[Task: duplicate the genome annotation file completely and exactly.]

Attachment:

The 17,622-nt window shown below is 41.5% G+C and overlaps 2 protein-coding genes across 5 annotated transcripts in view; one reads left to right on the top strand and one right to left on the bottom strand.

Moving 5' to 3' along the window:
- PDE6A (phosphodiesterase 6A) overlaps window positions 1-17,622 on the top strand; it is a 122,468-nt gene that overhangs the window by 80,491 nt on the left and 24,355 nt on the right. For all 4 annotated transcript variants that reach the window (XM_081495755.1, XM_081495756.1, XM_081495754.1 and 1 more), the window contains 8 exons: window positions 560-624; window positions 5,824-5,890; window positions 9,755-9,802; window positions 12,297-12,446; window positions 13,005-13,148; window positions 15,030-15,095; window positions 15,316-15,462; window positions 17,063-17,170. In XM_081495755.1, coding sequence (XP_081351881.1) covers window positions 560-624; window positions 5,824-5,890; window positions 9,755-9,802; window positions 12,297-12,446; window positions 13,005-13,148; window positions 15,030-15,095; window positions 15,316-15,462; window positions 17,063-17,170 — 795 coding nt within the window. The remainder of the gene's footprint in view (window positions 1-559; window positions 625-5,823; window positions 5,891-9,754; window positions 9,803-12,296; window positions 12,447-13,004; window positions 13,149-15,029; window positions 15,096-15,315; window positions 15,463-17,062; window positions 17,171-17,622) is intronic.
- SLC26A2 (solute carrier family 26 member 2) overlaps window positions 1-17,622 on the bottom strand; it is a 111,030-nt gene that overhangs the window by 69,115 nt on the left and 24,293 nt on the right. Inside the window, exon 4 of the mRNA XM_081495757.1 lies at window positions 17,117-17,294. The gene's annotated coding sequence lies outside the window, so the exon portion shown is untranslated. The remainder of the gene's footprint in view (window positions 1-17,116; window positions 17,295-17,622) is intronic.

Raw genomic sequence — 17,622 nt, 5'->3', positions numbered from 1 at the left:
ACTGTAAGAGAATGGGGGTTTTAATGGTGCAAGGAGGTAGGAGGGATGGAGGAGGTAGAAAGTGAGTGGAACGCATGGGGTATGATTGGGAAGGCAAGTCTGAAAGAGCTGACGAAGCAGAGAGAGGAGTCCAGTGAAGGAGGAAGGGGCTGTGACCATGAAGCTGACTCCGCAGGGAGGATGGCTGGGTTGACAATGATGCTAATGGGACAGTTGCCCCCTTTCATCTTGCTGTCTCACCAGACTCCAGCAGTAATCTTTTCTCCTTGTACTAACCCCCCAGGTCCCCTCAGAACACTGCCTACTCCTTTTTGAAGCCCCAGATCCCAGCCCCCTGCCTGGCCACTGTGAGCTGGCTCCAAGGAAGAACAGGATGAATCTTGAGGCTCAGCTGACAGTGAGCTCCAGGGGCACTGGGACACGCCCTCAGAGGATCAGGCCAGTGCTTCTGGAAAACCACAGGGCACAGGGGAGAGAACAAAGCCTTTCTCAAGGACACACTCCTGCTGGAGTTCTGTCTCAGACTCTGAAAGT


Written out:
The 17,622-nt window shown below is 41.5% G+C and overlaps 2 protein-coding genes across 5 annotated transcripts in view; one reads left to right on the top strand and one right to left on the bottom strand.

Moving 5' to 3' along the window:
- PDE6A (phosphodiesterase 6A) overlaps window positions 1-17,622 on the top strand; it is a 122,468-nt gene that overhangs the window by 80,491 nt on the left and 24,355 nt on the right. For all 4 annotated transcript variants that reach the window (XM_081495755.1, XM_081495756.1, XM_081495754.1 and 1 more), the window contains 8 exons: window positions 560-624; window positions 5,824-5,890; window positions 9,755-9,802; window positions 12,297-12,446; window positions 13,005-13,148; window positions 15,030-15,095; window positions 15,316-15,462; window positions 17,063-17,170. In XM_081495755.1, coding sequence (XP_081351881.1) covers window positions 560-624; window positions 5,824-5,890; window positions 9,755-9,802; window positions 12,297-12,446; window positions 13,005-13,148; window positions 15,030-15,095; window positions 15,316-15,462; window positions 17,063-17,170 — 795 coding nt within the window. The remainder of the gene's footprint in view (window positions 1-559; window positions 625-5,823; window positions 5,891-9,754; window positions 9,803-12,296; window positions 12,447-13,004; window positions 13,149-15,029; window positions 15,096-15,315; window positions 15,463-17,062; window positions 17,171-17,622) is intronic.
- SLC26A2 (solute carrier family 26 member 2) overlaps window positions 1-17,622 on the bottom strand; it is a 111,030-nt gene that overhangs the window by 69,115 nt on the left and 24,293 nt on the right. Inside the window, exon 4 of the mRNA XM_081495757.1 lies at window positions 17,117-17,294. The gene's annotated coding sequence lies outside the window, so the exon portion shown is untranslated. The remainder of the gene's footprint in view (window positions 1-17,116; window positions 17,295-17,622) is intronic.

Raw genomic sequence — 17,622 nt, 5'->3', positions numbered from 1 at the left:
ACTGTAAGAGAATGGGGGTTTTAATGGTGCAAGGAGGTAGGAGGGATGGAGGAGGTAGAAAGTGAGTGGAACGCATGGGGTATGATTGGGAAGGCAAGTCTGAAAGAGCTGACGAAGCAGAGAGAGGAGTCCAGTGAAGGAGGAAGGGGCTGTGACCATGAAGCTGACTCCGCAGGGAGGATGGCTGGGTTGACAATGATGCTAATGGGACAGTTGCCCCCTTTCATCTTGCTGTCTCACCAGACTCCAGCAGTAATCTTTTCTCCTTGTACTAACCCCCCAGGTCCCCTCAGAACACTGCCTACTCCTTTTTGAAGCCCCAGATCCCAGCCCCCTGCCTGGCCACTGTGAGCTGGCTCCAAGGAAGAACAGGATGAATCTTGAGGCTCAGCTGACAGTGAGCTCCAGGGGCACTGGGACACGCCCTCAGAGGATCAGGCCAGTGCTTCTGGAAAACCACAGGGCACAGGGGAGAGAACAAAGCCTTTCTCAAGGACACACTCCTGCTGGAGTTCTGTCTCAGACTCTGAAAGT